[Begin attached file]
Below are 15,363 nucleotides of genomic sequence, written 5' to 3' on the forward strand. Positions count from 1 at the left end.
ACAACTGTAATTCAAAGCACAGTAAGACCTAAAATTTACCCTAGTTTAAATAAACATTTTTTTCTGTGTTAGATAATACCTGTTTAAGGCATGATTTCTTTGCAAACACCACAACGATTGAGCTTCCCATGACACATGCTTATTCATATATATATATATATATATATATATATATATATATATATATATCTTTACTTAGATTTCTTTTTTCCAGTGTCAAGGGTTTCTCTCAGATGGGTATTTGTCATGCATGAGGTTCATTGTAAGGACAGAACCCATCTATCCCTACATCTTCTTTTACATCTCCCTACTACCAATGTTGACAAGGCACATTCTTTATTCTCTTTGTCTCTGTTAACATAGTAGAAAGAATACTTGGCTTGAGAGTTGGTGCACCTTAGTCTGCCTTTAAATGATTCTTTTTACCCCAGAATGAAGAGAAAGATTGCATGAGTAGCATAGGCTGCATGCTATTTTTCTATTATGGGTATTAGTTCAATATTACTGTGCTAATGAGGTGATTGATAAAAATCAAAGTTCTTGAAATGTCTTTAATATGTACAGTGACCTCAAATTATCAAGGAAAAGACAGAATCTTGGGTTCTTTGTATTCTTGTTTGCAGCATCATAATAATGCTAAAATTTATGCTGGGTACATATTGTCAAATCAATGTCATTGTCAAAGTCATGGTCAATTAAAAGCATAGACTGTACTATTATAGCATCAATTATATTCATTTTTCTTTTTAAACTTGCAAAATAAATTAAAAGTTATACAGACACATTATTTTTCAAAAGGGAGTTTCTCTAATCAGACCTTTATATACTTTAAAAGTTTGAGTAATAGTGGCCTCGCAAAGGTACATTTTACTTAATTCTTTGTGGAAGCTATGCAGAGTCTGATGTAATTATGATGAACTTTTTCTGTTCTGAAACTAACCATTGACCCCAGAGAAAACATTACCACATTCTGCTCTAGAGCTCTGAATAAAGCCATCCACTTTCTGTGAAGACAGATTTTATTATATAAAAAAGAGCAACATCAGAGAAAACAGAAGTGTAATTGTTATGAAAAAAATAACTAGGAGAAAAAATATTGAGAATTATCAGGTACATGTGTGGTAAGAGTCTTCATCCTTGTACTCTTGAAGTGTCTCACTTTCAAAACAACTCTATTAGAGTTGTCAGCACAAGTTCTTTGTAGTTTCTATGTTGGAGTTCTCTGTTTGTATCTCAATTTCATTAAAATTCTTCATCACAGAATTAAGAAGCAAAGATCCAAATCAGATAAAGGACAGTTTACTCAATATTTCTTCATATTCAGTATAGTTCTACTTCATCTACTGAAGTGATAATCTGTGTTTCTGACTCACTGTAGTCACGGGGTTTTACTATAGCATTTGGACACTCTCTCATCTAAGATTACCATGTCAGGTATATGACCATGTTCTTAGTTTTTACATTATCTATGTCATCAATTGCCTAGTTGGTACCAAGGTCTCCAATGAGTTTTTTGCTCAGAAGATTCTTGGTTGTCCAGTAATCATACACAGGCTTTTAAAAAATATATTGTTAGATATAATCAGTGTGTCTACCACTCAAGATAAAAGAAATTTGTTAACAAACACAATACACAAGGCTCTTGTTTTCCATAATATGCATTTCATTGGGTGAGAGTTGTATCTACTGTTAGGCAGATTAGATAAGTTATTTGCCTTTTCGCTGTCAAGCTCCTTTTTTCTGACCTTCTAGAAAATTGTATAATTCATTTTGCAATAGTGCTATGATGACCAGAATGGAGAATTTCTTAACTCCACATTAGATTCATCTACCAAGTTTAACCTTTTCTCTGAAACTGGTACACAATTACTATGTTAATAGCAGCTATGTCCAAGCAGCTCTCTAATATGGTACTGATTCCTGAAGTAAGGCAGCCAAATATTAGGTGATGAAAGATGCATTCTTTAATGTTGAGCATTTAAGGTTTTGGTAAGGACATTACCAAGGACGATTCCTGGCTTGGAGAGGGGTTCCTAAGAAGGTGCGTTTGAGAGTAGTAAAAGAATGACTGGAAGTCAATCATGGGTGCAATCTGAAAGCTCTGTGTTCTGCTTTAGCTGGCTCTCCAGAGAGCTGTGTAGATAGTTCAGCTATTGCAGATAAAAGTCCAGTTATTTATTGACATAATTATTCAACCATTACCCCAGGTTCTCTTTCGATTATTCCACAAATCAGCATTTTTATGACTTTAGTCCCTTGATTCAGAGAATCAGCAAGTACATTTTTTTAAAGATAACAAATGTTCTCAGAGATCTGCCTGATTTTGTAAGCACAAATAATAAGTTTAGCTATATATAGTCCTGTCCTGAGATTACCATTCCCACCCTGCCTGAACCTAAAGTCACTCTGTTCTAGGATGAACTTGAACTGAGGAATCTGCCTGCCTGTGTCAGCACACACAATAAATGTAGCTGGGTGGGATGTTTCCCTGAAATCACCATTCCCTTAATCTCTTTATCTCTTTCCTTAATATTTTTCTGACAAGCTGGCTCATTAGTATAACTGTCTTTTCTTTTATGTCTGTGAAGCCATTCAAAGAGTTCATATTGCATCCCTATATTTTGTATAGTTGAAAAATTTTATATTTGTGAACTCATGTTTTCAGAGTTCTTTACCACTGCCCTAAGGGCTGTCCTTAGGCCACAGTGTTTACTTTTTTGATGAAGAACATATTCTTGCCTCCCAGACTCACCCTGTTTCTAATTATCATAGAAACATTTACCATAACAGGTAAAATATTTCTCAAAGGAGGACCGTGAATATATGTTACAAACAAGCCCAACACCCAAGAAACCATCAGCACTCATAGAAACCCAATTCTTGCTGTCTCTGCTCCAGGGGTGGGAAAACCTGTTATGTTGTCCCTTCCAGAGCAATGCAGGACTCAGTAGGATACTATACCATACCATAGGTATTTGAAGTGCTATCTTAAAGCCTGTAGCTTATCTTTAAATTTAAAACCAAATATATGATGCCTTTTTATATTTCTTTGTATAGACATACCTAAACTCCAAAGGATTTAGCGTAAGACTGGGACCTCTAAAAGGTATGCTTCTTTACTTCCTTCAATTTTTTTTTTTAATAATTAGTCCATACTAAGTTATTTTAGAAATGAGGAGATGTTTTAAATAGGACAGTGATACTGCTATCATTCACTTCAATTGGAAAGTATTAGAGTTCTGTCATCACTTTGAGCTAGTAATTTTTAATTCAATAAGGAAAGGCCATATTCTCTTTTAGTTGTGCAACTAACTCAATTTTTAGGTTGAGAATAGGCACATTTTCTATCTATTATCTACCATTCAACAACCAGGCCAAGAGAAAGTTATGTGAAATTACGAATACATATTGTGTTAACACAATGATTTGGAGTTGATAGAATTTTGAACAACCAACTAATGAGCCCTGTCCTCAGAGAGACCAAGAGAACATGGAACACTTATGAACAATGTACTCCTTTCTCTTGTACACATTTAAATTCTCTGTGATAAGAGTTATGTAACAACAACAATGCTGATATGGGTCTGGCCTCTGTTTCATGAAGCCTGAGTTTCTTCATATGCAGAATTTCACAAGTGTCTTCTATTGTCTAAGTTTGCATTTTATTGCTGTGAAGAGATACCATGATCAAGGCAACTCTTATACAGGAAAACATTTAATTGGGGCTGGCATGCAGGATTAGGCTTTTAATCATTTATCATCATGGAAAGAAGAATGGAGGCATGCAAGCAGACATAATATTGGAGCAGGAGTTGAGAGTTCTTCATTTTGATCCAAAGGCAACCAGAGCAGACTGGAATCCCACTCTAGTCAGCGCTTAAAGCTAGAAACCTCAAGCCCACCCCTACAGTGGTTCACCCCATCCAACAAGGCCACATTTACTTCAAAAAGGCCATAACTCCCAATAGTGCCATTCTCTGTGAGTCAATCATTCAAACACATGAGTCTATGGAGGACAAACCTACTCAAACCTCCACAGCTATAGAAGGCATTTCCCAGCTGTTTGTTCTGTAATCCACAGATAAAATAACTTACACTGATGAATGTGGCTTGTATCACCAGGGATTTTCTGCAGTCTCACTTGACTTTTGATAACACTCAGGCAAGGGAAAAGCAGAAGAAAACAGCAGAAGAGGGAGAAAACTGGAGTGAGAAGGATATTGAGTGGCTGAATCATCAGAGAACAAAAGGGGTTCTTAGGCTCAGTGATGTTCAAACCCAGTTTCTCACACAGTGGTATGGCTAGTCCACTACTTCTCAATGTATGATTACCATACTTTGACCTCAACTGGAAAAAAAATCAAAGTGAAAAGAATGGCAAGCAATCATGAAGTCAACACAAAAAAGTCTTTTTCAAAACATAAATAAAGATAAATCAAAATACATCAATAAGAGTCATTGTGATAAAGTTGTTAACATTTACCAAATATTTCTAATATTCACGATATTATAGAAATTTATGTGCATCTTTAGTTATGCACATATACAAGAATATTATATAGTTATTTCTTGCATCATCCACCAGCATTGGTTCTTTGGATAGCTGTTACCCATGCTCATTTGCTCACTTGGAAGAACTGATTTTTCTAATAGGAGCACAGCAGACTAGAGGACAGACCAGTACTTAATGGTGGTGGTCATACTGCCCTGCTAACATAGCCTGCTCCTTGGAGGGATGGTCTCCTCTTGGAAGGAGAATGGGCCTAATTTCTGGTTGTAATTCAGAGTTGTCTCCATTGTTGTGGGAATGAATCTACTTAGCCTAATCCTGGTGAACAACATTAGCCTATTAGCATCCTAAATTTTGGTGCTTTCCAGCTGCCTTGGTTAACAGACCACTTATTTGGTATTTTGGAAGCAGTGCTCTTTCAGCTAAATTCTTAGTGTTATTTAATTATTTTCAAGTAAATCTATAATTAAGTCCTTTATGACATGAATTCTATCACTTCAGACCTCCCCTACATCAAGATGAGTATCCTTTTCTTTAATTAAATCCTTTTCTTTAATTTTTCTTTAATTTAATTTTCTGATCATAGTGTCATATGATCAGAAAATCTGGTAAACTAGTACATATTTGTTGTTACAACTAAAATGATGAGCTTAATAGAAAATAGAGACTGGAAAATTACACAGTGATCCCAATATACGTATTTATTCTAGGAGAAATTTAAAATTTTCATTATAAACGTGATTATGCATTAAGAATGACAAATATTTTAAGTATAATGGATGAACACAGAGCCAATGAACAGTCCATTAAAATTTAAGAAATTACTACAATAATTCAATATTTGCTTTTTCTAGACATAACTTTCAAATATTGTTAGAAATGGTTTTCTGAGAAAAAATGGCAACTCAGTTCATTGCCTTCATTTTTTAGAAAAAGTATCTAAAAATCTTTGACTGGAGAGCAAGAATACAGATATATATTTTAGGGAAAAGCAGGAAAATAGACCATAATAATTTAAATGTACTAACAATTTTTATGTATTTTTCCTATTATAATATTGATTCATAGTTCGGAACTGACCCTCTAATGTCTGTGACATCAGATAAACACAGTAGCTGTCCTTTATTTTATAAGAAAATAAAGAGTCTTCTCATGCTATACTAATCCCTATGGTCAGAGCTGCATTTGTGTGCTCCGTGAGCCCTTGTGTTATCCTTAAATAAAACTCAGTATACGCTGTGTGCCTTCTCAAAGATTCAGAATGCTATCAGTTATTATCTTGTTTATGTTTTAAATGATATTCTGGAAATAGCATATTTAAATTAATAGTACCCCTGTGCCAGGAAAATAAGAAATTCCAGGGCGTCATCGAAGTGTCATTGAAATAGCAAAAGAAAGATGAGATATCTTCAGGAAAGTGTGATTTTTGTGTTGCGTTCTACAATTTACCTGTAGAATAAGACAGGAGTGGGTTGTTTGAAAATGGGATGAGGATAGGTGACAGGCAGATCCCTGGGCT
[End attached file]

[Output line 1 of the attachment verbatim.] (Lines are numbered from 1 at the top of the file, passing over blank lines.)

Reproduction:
Below are 15,363 nucleotides of genomic sequence, written 5' to 3' on the forward strand. Positions count from 1 at the left end.